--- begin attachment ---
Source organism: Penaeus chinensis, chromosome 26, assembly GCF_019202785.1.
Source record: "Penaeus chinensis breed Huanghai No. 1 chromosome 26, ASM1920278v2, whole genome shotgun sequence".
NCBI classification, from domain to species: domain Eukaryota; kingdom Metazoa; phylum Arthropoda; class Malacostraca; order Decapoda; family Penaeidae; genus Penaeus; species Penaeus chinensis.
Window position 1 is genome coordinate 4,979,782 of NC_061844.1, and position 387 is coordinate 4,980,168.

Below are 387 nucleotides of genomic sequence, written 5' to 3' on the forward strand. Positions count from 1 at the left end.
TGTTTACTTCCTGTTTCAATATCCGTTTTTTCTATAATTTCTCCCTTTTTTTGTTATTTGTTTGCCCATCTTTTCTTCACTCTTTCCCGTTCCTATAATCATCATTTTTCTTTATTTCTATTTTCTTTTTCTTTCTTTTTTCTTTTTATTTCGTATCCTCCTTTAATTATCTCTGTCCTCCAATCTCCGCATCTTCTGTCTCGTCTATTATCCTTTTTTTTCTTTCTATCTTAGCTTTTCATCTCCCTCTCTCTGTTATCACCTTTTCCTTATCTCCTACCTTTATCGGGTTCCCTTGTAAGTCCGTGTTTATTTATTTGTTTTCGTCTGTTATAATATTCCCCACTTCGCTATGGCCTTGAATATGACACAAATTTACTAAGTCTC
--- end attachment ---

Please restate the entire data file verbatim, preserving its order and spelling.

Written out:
Source organism: Penaeus chinensis, chromosome 26, assembly GCF_019202785.1.
Source record: "Penaeus chinensis breed Huanghai No. 1 chromosome 26, ASM1920278v2, whole genome shotgun sequence".
NCBI classification, from domain to species: domain Eukaryota; kingdom Metazoa; phylum Arthropoda; class Malacostraca; order Decapoda; family Penaeidae; genus Penaeus; species Penaeus chinensis.
Window position 1 is genome coordinate 4,979,782 of NC_061844.1, and position 387 is coordinate 4,980,168.

Below are 387 nucleotides of genomic sequence, written 5' to 3' on the forward strand. Positions count from 1 at the left end.
TGTTTACTTCCTGTTTCAATATCCGTTTTTTCTATAATTTCTCCCTTTTTTTGTTATTTGTTTGCCCATCTTTTCTTCACTCTTTCCCGTTCCTATAATCATCATTTTTCTTTATTTCTATTTTCTTTTTCTTTCTTTTTTCTTTTTATTTCGTATCCTCCTTTAATTATCTCTGTCCTCCAATCTCCGCATCTTCTGTCTCGTCTATTATCCTTTTTTTTCTTTCTATCTTAGCTTTTCATCTCCCTCTCTCTGTTATCACCTTTTCCTTATCTCCTACCTTTATCGGGTTCCCTTGTAAGTCCGTGTTTATTTATTTGTTTTCGTCTGTTATAATATTCCCCACTTCGCTATGGCCTTGAATATGACACAAATTTACTAAGTCTC